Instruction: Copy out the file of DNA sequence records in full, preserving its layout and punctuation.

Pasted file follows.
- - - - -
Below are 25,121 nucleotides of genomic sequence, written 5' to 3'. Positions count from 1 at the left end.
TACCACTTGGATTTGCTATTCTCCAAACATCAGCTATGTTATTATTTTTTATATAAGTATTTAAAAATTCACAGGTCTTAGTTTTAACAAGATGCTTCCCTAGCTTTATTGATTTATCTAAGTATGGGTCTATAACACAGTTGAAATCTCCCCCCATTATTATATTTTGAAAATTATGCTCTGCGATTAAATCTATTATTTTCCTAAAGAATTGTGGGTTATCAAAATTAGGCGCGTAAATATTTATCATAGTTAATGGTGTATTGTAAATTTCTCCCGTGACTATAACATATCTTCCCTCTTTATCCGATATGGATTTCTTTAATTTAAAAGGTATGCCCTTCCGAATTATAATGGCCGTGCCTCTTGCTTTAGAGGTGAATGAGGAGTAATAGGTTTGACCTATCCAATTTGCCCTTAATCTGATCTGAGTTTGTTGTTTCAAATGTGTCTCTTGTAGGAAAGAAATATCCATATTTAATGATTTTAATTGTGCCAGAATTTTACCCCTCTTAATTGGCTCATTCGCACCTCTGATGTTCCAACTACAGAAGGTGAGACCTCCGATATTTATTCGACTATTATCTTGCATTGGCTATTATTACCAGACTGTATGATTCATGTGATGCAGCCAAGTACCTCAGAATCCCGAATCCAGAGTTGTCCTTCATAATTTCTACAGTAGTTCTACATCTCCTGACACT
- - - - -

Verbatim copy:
Below are 25,121 nucleotides of genomic sequence, written 5' to 3'. Positions count from 1 at the left end.
TACCACTTGGATTTGCTATTCTCCAAACATCAGCTATGTTATTATTTTTTATATAAGTATTTAAAAATTCACAGGTCTTAGTTTTAACAAGATGCTTCCCTAGCTTTATTGATTTATCTAAGTATGGGTCTATAACACAGTTGAAATCTCCCCCCATTATTATATTTTGAAAATTATGCTCTGCGATTAAATCTATTATTTTCCTAAAGAATTGTGGGTTATCAAAATTAGGCGCGTAAATATTTATCATAGTTAATGGTGTATTGTAAATTTCTCCCGTGACTATAACATATCTTCCCTCTTTATCCGATATGGATTTCTTTAATTTAAAAGGTATGCCCTTCCGAATTATAATGGCCGTGCCTCTTGCTTTAGAGGTGAATGAGGAGTAATAGGTTTGACCTATCCAATTTGCCCTTAATCTGATCTGAGTTTGTTGTTTCAAATGTGTCTCTTGTAGGAAAGAAATATCCATATTTAATGATTTTAATTGTGCCAGAATTTTACCCCTCTTAATTGGCTCATTCGCACCTCTGATGTTCCAACTACAGAAGGTGAGACCTCCGATATTTATTCGACTATTATCTTGCATTGGCTATTATTACCAGACTGTATGATTCATGTGATGCAGCCAAGTACCTCAGAATCCCGAATCCAGAGTTGTCCTTCATAATTTCTACAGTAGTTCTACATCTCCTGACACT